Published January 14, 2015
The first private manned rocket reached space Wednesday after an unexpectedly bumpy ride in a bid to earn a $10 million prize.
During its 81-minute flight, SpaceShipOne (search) climbed to an unofficial altitude of more than 330,000 feet — about 2,000 feet above its target altitude of 62 miles. The craft made more than two dozen unexpected rolls during its ascent, corkscrewing upward.
"Now that was fun," astronaut Michael Melvill (search) said after the ship landed safely at Mojave Airport. "I thought I really nailed it."
Melvill said he shut down the engine 11 seconds earlier than planned after determining the ship would reach its target altitude.
The ship glided back to the airport and landed at 8:33 a.m. PDT. Official confirmation of the altitude reached was expected about two hours after landing.
SpaceShipOne designer Burt Rutan (search) said controllers had asked Melvill to shut the engine down early because of the rolling problem, but Melvill kept going until he was certain he would reach the target altitude.
Rutan said the roll problem would be studied and a determination made about delaying a second flight set for Oct. 4 that is also required to win the Ansari X Prize (search).
"We actually had the roll that we didn't expect late in the game there," Rutan said. "We actually were asking him to go ahead and abort, to shut it off to where he wouldn't have gone the (62 miles)," Rutan said. "He stayed in there just for a handful of seconds more."
Melvill said he may have caused the rolling himself.
"You know, you're extremely busy at that point," he said. "Your feet and your hands and your eyes and everything is working about as fast as you can work them, and probably I stepped on something too quickly and caused the roll. But it's nice to do a roll at the top of the climb."
SpaceShipOne soared into space moments after dropping away from its mothership above Mojave Airport, fired its rocket and pulled into a vertical climb. The specially designed jet with the ship under its belly took off at 7:12 a.m. from the airport in the desert north of Los Angeles.
At 47,000 feet, SpaceShipOne was released into a brief glide before Melvill fired its rocket motor and pointed the nose up toward space.
A crowd of invited of VIPs watched from below the airport control tower, while news media watched from bleachers along the runway. Spectators, some wrapped in blankets to ward off the early morning chills, erupted in cheers as the spacecraft and its chase planes taxied down the runway.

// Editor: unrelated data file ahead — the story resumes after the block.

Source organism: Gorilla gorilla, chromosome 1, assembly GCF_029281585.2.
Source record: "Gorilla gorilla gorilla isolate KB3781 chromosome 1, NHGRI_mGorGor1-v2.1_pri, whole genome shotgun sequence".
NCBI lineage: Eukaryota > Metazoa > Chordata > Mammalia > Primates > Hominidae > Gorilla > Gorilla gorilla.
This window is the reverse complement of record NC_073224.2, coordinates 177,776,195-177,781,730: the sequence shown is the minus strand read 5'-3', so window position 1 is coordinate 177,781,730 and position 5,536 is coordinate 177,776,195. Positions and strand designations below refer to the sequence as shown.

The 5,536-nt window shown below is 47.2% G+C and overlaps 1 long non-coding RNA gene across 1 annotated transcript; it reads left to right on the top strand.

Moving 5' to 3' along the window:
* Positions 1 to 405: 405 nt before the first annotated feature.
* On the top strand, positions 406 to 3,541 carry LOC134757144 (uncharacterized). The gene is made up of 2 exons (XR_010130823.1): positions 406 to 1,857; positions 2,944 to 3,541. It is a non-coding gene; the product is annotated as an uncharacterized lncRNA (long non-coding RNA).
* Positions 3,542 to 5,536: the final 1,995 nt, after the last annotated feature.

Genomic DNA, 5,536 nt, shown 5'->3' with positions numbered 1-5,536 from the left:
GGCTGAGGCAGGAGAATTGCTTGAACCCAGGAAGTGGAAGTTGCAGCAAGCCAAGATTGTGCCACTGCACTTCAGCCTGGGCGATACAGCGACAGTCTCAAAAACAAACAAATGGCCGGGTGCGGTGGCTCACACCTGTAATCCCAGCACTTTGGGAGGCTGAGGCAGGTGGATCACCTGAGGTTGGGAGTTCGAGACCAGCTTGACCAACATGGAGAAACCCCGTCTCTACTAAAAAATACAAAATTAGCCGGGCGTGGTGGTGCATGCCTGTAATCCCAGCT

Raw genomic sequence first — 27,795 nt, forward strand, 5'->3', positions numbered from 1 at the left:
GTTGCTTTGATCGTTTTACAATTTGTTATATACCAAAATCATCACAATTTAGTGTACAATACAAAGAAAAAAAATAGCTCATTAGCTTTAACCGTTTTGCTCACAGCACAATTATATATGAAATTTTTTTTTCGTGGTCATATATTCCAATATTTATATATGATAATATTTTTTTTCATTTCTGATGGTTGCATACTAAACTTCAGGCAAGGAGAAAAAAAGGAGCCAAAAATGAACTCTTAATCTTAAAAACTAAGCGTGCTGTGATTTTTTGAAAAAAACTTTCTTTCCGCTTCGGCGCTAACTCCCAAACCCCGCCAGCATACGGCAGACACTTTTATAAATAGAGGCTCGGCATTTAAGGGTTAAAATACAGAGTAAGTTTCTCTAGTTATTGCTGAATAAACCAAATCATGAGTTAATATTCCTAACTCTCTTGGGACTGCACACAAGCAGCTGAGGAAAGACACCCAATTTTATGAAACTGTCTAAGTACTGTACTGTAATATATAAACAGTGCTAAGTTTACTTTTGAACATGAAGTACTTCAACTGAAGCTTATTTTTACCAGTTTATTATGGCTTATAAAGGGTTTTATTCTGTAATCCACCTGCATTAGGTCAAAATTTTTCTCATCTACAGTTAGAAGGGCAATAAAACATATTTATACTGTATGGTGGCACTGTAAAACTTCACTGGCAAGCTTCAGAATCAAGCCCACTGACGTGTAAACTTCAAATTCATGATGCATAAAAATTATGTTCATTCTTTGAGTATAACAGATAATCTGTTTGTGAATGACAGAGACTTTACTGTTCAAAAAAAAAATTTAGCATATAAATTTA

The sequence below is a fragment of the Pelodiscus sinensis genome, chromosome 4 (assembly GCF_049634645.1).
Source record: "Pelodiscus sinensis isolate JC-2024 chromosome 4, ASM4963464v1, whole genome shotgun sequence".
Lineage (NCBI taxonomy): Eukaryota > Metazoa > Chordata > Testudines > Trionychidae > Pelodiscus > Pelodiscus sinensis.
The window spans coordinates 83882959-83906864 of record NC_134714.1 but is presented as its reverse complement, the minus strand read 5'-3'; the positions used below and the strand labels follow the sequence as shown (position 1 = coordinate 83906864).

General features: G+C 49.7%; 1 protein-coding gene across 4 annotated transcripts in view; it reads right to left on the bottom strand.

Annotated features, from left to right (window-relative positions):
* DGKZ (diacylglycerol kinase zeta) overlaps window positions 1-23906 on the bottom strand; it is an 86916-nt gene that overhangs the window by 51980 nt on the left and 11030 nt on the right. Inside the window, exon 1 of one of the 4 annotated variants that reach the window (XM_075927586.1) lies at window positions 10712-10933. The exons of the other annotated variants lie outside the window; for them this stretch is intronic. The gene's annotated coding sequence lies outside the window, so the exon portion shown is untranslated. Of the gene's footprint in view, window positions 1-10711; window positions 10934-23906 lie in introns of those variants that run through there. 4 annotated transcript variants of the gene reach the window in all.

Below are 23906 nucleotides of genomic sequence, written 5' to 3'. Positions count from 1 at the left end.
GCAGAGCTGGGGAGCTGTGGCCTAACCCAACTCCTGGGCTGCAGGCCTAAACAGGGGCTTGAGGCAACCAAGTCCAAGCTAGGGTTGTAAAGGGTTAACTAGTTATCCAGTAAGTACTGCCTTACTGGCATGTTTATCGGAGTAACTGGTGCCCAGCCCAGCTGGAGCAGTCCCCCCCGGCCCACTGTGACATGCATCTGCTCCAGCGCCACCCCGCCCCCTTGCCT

Among those watching was Adam Smith, 14, of Vienna, Va., who has earned $1,000 this summer toward a down payment to a company called Space Adventures, which is taking reservations for future space travel. Smith said he's had an interest in space "as far back as I can remember." He committed to raising the money after finding the company's Web site earlier this year.
"It was just one of those things — I want to do this," the 9th-grader said.
Melvill earned the nation's first commercial astronaut's wings by piloting SpaceShipOne's history-making flight in June.
The Ansari X Prize will go to the first craft that safely completes two flights to an altitude of 328,000 feet, or 62 miles, in a 14-day span.
During the ship's first flight in June, history and the record books were on the line. Now it's about the money — a $10 million payoff for years of secret work.
SpaceShipOne was flying with a pilot and the equivalent weight of two passengers aboard in accordance with rules requiring X Prize contenders to be capable of carrying three people on a suborbital hop into space.
The Ansari X Prize was modeled after the $25,000 Orteig Prize that Charles Lindbergh (search) won in his Spirit of St. Louis for the first solo New York-to-Paris flight across the Atlantic in 1927.
The St. Louis-based X Prize Foundation, noting the rapid development of air travel after Lindbergh's feat, hopes to inspire an era of space tourism in which spaceflight is not just the domain of government agencies such as NASA.
The idea appeared to be working far faster than might have been expected.
Maverick aerospace designer Burt Rutan, with more than $20 million in funds from Microsoft billionaire Paul Allen (search), secretly developed SpaceShipOne and is well ahead of two dozen teams building X Prize contenders around the world.
And already the ultimate goal of the X Prize appears in sight.
Richard Branson (search), the airline mogul and adventurer, announced in London on Monday that his Virgin Group (search) plans to offer passenger flight into space aboard rockets based on SpaceShipOne by 2007.
Branson believes he will fly some 3,000 people into space in the first five years that Virgin Galactic spaceline is operating.